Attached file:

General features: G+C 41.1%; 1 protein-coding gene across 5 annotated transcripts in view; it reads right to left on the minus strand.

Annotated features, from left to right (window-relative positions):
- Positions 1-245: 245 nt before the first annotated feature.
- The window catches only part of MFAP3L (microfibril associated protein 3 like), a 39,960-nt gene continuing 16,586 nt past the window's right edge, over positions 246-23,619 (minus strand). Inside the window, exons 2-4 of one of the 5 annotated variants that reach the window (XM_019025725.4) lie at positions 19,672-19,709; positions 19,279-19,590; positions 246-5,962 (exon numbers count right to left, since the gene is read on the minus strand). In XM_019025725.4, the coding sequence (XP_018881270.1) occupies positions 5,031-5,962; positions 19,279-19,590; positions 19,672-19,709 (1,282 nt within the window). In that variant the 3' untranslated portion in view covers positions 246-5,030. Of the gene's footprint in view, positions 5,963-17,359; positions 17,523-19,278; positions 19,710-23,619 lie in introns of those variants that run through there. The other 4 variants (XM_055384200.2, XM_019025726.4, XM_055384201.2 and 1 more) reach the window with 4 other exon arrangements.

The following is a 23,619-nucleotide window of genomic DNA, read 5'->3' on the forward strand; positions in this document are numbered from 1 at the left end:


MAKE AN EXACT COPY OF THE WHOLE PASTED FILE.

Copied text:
General features: G+C 41.1%; 1 protein-coding gene across 5 annotated transcripts in view; it reads right to left on the minus strand.

Annotated features, from left to right (window-relative positions):
- Positions 1-245: 245 nt before the first annotated feature.
- The window catches only part of MFAP3L (microfibril associated protein 3 like), a 39,960-nt gene continuing 16,586 nt past the window's right edge, over positions 246-23,619 (minus strand). Inside the window, exons 2-4 of one of the 5 annotated variants that reach the window (XM_019025725.4) lie at positions 19,672-19,709; positions 19,279-19,590; positions 246-5,962 (exon numbers count right to left, since the gene is read on the minus strand). In XM_019025725.4, the coding sequence (XP_018881270.1) occupies positions 5,031-5,962; positions 19,279-19,590; positions 19,672-19,709 (1,282 nt within the window). In that variant the 3' untranslated portion in view covers positions 246-5,030. Of the gene's footprint in view, positions 5,963-17,359; positions 17,523-19,278; positions 19,710-23,619 lie in introns of those variants that run through there. The other 4 variants (XM_055384200.2, XM_019025726.4, XM_055384201.2 and 1 more) reach the window with 4 other exon arrangements.

The following is a 23,619-nucleotide window of genomic DNA, read 5'->3' on the forward strand; positions in this document are numbered from 1 at the left end: